Het welzijn is beter aan het begin van de stalperiode

Onderzoeksoutput: Bijdrage aan congresGepubliceerd abstractpeer review


In the EU-project Welfare Quality® (WQ) protocols were developed and proposed as international standards for the assessment of farm animals. The dairy cattle protocol comprises 32 welfare indicators. Contrary to earlier methods in which welfare status was derived from a description of the housing and management conditions, WQ® gives preference to welfare indicators that are measured on the animals (as these are believed to be related more directly to their welfare). These scores can subsequently be integrated into aggregate-scores for 11 welfare criteria, which in turn can be integrated into aggregate-scores for 4 welfare principles. On the basis of these principle scores the overall welfare status of the farm can be categorized as ‘not-classified’, ‘acceptable’, ‘enhanced’ or ‘excellent’.
The dairy cattle protocol ought to be carried out during the indoor period because it is impossible to do some measures while the animals are on pasture. There are no other restrictions with regards to the timing of the farm visits. As these assessments are relatively time-consuming, it is poorly feasible to visit each farm repeatedly. For large-scale monitoring purposes it is presumed, therefore, that a single assessment is valid for an extended period of time (insofar that the circumstances have not been changed considerably).
This assumption, however, has barely been tested. For cattle that are kept indoor during winter and are given access to pasture during summer, it may be questioned whether a welfare assessment at the beginning of the indoor period is comparable with one at the end. There are indications that access to pasture can have positive (eg. leg health, mastitis) and negative (eg. heat stress) effects on various welfare indicators. We expect these effects to have a stronger influence at the beginning than at the end of the indoor period.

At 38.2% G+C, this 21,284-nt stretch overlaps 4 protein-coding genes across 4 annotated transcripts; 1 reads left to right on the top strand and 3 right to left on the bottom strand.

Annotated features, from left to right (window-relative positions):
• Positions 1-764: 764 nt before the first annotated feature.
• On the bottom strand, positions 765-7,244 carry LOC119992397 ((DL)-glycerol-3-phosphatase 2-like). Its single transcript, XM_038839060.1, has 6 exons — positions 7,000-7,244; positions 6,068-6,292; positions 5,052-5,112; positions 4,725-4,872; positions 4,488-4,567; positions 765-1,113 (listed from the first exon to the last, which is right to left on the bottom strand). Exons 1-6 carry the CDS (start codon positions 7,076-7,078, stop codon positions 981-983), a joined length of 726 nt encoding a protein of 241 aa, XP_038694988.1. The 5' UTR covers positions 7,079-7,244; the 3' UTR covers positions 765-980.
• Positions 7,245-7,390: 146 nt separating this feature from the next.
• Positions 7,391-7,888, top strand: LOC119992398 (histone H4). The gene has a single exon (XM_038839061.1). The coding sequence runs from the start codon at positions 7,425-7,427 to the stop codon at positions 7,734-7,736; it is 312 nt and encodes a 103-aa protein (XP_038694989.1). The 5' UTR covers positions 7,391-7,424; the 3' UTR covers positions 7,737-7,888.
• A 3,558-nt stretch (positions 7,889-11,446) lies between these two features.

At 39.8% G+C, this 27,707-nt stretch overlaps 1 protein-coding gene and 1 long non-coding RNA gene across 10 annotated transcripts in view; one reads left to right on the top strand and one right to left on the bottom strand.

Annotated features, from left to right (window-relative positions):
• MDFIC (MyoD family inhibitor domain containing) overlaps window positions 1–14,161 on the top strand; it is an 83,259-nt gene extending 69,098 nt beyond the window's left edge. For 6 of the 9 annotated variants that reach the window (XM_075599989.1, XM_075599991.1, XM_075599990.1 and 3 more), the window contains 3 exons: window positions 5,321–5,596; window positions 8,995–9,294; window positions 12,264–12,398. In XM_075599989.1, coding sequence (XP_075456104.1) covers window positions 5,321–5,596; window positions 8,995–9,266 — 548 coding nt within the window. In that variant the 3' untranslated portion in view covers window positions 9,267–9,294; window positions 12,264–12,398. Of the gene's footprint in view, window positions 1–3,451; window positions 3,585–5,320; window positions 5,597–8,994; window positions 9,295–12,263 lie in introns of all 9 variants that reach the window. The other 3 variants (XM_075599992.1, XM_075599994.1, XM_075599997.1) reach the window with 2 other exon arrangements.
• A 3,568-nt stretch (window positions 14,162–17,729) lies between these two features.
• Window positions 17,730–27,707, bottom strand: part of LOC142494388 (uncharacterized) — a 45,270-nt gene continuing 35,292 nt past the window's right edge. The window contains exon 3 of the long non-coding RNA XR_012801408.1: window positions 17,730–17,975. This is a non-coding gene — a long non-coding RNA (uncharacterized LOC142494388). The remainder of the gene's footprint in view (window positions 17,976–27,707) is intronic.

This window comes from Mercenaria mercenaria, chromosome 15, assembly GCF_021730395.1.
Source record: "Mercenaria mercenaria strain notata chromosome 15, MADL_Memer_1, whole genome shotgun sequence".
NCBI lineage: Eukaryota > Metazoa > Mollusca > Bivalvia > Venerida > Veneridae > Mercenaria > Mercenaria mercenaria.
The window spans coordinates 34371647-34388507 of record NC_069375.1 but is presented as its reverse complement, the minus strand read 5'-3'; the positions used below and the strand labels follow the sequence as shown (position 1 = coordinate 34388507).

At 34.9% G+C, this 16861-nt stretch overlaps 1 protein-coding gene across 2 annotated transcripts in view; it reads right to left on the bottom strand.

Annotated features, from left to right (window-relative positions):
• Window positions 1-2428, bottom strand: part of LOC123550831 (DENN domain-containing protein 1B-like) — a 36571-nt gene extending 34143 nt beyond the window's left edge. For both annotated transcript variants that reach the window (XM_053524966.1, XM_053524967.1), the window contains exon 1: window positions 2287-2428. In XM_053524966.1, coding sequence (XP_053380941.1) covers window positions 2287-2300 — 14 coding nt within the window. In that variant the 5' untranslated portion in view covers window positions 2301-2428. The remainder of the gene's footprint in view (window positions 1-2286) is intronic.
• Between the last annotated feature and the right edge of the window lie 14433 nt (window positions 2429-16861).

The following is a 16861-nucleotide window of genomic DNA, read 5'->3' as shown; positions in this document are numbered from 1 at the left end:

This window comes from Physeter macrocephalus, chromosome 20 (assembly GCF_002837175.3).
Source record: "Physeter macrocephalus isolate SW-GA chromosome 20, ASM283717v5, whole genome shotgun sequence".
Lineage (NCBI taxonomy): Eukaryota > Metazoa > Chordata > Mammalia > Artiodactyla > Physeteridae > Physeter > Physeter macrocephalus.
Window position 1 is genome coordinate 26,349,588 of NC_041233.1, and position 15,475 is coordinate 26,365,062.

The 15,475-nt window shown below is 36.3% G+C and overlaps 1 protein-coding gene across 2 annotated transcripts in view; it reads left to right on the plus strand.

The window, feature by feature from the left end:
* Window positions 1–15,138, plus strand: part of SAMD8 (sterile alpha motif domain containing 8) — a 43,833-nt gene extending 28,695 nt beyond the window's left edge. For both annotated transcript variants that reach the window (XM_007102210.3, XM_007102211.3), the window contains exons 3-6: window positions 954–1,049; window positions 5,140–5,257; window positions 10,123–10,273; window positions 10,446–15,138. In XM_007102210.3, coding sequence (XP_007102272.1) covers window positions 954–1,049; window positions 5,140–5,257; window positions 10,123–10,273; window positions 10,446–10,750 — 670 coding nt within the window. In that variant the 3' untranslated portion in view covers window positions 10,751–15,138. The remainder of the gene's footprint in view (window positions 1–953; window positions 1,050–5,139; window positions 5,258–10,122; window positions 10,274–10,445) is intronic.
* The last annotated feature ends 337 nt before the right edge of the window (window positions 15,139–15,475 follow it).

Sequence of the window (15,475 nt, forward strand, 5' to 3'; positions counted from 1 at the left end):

In order to test this possibility, we carried out the WQ® protocol on 10 commercial farms in Belgium both at the beginning (November 2010) and end (February – March 2011) of the indoor period. On all farms cattle were kept in cubicle houses and were given access to pasture in summer. Each farm was assessed independently by 2 trained observers. The paired T-test was used for testing differences in welfare scores (averaged for the two observers) from the beginning versus end of the indoor period.
Three of the 11 welfare criteria were not considered because they are based on resource-based indicators which could not have been influenced by the time of visit (i.e. ‘ease of movement’, ‘pain induced by management procedures’, and ‘expression of other behaviours’). The mean scores for the remaining criteria were higher at the beginning versus end of the indoor period, except for ‘human-animal relationship’ (for which the difference was small). These differences were statistically significant for ‘absence of disease’ and ‘positive emotional state’ (P<0.05). The aggregate score for 1 (‘good health’) of the 4 welfare principles was also significantly higher at the beginning versus end of the indoor period (P<0.05). Not a single farm received either the lowest (‘not classified’) or highest (‘excellent’) overall welfare category. All farms were categorized as ‘acceptable’ or ‘enhanced’. Eighty percent of farms were categorized as ‘enhanced’ at the beginning of the indoor period. This dropped to 60% at the end of the indoor period.
To conclude, when assessing the welfare of dairy cattle between and within farms it ought to be taken into account that some aspects of cattle welfare (health, behaviour) are better at the beginning than the end of the indoor period. The results also suggest a positive influence of access to pasture on dairy cattle welfare.
Vertaalde titel van de bijdrageHet welzijn is beter aan het begin van de stalperiode
Oorspronkelijke taalEngels
Aantal pagina’s1
PublicatiestatusGepubliceerd - 5-jul-2012
EvenementMinding Animals - Utrecht, Nederland
Duur: 4-jul-20126-jul-2012


CongresMinding Animals

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